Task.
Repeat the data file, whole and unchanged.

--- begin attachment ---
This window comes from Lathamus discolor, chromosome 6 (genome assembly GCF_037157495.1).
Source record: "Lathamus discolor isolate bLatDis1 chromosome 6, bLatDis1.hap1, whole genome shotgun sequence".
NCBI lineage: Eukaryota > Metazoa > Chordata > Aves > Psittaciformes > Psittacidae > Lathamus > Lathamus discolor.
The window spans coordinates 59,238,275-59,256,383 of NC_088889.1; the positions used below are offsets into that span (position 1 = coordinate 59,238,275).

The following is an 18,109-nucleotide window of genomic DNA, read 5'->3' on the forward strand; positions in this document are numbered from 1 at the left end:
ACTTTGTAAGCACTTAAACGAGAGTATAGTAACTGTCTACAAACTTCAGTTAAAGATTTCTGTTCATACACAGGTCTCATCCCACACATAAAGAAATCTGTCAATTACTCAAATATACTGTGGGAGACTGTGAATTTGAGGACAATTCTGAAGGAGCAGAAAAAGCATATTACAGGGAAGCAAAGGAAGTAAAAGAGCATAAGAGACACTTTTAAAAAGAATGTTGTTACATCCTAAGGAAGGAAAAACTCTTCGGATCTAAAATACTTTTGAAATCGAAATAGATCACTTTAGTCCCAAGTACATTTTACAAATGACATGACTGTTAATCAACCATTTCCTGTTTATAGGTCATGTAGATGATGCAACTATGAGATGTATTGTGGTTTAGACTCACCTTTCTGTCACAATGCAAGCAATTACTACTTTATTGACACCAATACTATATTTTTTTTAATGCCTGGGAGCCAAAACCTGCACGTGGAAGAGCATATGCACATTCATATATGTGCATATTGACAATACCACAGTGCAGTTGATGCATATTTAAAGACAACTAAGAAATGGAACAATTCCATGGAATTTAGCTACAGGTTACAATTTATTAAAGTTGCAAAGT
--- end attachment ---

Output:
This window comes from Lathamus discolor, chromosome 6 (genome assembly GCF_037157495.1).
Source record: "Lathamus discolor isolate bLatDis1 chromosome 6, bLatDis1.hap1, whole genome shotgun sequence".
NCBI lineage: Eukaryota > Metazoa > Chordata > Aves > Psittaciformes > Psittacidae > Lathamus > Lathamus discolor.
The window spans coordinates 59,238,275-59,256,383 of NC_088889.1; the positions used below are offsets into that span (position 1 = coordinate 59,238,275).

The following is an 18,109-nucleotide window of genomic DNA, read 5'->3' on the forward strand; positions in this document are numbered from 1 at the left end:
ACTTTGTAAGCACTTAAACGAGAGTATAGTAACTGTCTACAAACTTCAGTTAAAGATTTCTGTTCATACACAGGTCTCATCCCACACATAAAGAAATCTGTCAATTACTCAAATATACTGTGGGAGACTGTGAATTTGAGGACAATTCTGAAGGAGCAGAAAAAGCATATTACAGGGAAGCAAAGGAAGTAAAAGAGCATAAGAGACACTTTTAAAAAGAATGTTGTTACATCCTAAGGAAGGAAAAACTCTTCGGATCTAAAATACTTTTGAAATCGAAATAGATCACTTTAGTCCCAAGTACATTTTACAAATGACATGACTGTTAATCAACCATTTCCTGTTTATAGGTCATGTAGATGATGCAACTATGAGATGTATTGTGGTTTAGACTCACCTTTCTGTCACAATGCAAGCAATTACTACTTTATTGACACCAATACTATATTTTTTTTAATGCCTGGGAGCCAAAACCTGCACGTGGAAGAGCATATGCACATTCATATATGTGCATATTGACAATACCACAGTGCAGTTGATGCATATTTAAAGACAACTAAGAAATGGAACAATTCCATGGAATTTAGCTACAGGTTACAATTTATTAAAGTTGCAAAGT